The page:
Frequency, duration and speed are the prime fundamentals of training, but exactly how often should we be practicing these key fundamentals?  Naturally, most would assume that the more you run the better progress you will see, however running everyday can result in more injuries.  Research shows a person needs to run at leasta couple of times a week to get any progressive benefit from it; about three times a week.  During those runs they should include tempo runs to build endurance, speed to build momentum and long distance runs to build optimum endurance. Ideally on the days not running, it is recommended to devote those days to a cross training activity such as biking, swimming or doing cross fit exercises.

Running every day, increases the chances of injuries and many simply can’t run every day because it is too hard on their bodies. If this sounds like you, it is best to stick to the minimum and run three times a week to give your body a break between runs with different forms of physical activity. If you are among the non-elite competitive runners and have no problem running everyday then you can make due with less cross training.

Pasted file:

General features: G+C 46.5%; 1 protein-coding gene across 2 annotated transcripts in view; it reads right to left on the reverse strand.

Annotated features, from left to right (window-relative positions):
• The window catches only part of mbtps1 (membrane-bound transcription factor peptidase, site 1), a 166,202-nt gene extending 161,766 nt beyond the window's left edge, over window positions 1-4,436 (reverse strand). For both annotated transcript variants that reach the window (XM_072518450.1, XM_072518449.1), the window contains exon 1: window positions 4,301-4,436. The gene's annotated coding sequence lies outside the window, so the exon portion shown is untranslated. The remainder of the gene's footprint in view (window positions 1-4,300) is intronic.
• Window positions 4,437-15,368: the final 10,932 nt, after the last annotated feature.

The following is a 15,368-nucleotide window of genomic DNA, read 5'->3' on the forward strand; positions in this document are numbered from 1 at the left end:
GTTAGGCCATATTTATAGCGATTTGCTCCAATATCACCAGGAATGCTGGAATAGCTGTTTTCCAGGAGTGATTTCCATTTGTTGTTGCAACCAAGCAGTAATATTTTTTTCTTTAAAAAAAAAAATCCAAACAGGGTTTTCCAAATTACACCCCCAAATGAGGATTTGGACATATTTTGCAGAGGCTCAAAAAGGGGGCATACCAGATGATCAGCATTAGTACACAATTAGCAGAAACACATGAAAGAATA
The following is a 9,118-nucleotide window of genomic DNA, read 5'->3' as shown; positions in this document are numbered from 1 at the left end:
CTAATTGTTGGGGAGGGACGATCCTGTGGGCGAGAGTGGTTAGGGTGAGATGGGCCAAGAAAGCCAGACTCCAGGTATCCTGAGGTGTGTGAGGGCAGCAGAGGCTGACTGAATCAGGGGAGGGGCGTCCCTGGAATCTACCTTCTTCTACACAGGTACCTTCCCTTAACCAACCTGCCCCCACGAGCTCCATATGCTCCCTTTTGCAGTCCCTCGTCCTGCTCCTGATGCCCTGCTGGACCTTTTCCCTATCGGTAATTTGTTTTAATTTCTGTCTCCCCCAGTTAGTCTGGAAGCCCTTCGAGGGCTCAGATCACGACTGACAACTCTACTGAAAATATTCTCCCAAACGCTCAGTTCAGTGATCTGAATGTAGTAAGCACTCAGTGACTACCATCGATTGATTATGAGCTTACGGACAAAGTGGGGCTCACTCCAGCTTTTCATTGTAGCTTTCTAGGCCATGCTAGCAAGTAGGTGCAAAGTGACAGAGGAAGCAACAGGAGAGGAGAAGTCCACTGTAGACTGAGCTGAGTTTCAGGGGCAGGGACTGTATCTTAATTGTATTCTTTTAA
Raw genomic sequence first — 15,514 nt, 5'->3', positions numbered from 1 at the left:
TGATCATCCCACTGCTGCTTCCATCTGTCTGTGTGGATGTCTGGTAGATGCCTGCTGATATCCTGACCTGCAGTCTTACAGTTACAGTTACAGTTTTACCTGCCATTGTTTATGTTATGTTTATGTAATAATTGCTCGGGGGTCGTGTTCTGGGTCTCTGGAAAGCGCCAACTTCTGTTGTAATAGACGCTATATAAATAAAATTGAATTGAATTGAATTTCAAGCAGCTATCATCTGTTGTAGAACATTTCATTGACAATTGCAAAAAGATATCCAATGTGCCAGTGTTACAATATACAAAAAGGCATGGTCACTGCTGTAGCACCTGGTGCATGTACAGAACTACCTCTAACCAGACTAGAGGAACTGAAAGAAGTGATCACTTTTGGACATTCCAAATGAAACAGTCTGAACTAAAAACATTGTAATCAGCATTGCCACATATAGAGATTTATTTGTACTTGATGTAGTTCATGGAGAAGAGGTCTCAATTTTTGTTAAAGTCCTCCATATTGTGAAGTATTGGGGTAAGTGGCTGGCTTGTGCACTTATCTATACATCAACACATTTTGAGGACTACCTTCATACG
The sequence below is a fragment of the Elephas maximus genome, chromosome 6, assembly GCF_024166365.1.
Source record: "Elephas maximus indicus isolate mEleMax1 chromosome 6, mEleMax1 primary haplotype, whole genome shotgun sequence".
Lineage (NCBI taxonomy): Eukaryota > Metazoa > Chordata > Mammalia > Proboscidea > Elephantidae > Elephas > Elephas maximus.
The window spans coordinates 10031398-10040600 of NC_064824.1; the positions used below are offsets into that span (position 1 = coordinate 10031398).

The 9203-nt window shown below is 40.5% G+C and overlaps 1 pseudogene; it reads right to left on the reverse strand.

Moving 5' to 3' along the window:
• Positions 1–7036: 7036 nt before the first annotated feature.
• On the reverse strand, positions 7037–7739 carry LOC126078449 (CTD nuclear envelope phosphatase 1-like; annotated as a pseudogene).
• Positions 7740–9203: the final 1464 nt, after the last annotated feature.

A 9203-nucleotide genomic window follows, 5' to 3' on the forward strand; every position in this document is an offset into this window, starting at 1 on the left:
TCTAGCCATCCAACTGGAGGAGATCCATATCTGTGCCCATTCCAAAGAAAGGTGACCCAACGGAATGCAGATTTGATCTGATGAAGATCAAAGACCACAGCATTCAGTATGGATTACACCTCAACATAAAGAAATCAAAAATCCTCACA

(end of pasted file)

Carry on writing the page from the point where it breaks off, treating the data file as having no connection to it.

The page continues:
Every runner has different goals, preferences and levels that are all contributing factors when determining the right running frequency.  If you are among the elite runners and run more than seven times a week, by running twice a day or strive to become an elite runner, there is a common rule of thumb to consider whether or not to double. If you plan to consistently run more than 70 miles per week, double at least once or twice a week to be able to incorporate easy run into your training. If you are considering doubling, make sure to ease into it and gradually increase distance.

Cross training is key to improving running performance and is why it is recommended to incorporate into training. In a famous Norwegian study, elite runners improved their 3K race times by replacing 30 percent of their running with plyometrics—not adding plyometrics to the running they were already doing, but replacing a chunk of their running with plyos. If you train nine to ten times a week, it is advised to incorporate plyo’s and strength training into workouts no more than three times per week.  The most important thing to remember to gage how often you should run is based on your goals and listening and knowing your body to prevent injuries and rest your muscles.


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